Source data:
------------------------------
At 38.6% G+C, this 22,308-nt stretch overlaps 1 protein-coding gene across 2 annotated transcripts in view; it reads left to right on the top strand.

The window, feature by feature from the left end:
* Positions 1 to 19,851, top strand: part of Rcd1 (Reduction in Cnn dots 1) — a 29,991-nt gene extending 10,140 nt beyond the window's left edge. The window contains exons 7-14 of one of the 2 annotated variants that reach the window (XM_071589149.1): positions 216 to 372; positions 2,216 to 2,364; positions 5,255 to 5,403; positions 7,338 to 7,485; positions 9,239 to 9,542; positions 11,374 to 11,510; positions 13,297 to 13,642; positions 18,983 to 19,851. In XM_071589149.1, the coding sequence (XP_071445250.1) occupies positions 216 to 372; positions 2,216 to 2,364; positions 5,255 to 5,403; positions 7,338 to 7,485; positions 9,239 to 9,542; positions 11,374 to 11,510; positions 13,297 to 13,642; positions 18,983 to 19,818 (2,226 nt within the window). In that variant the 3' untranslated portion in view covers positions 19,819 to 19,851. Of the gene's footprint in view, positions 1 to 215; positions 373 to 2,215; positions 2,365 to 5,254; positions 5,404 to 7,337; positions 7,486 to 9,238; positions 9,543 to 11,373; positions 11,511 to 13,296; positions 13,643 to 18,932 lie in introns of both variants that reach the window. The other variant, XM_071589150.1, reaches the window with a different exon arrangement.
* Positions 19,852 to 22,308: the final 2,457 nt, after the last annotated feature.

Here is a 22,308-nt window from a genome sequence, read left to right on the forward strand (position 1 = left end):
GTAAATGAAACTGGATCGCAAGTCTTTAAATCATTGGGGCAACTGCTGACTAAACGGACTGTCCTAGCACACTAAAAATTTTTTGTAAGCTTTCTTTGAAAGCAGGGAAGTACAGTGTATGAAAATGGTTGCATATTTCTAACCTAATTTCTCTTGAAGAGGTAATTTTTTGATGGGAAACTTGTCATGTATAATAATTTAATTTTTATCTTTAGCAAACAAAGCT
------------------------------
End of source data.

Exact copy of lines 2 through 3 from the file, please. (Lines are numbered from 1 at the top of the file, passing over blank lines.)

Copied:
The window, feature by feature from the left end:
* Positions 1 to 19,851, top strand: part of Rcd1 (Reduction in Cnn dots 1) — a 29,991-nt gene extending 10,140 nt beyond the window's left edge. The window contains exons 7-14 of one of the 2 annotated variants that reach the window (XM_071589149.1): positions 216 to 372; positions 2,216 to 2,364; positions 5,255 to 5,403; positions 7,338 to 7,485; positions 9,239 to 9,542; positions 11,374 to 11,510; positions 13,297 to 13,642; positions 18,983 to 19,851. In XM_071589149.1, the coding sequence (XP_071445250.1) occupies positions 216 to 372; positions 2,216 to 2,364; positions 5,255 to 5,403; positions 7,338 to 7,485; positions 9,239 to 9,542; positions 11,374 to 11,510; positions 13,297 to 13,642; positions 18,983 to 19,818 (2,226 nt within the window). In that variant the 3' untranslated portion in view covers positions 19,819 to 19,851. Of the gene's footprint in view, positions 1 to 215; positions 373 to 2,215; positions 2,365 to 5,254; positions 5,404 to 7,337; positions 7,486 to 9,238; positions 9,543 to 11,373; positions 11,511 to 13,296; positions 13,643 to 18,932 lie in introns of both variants that reach the window. The other variant, XM_071589150.1, reaches the window with a different exon arrangement.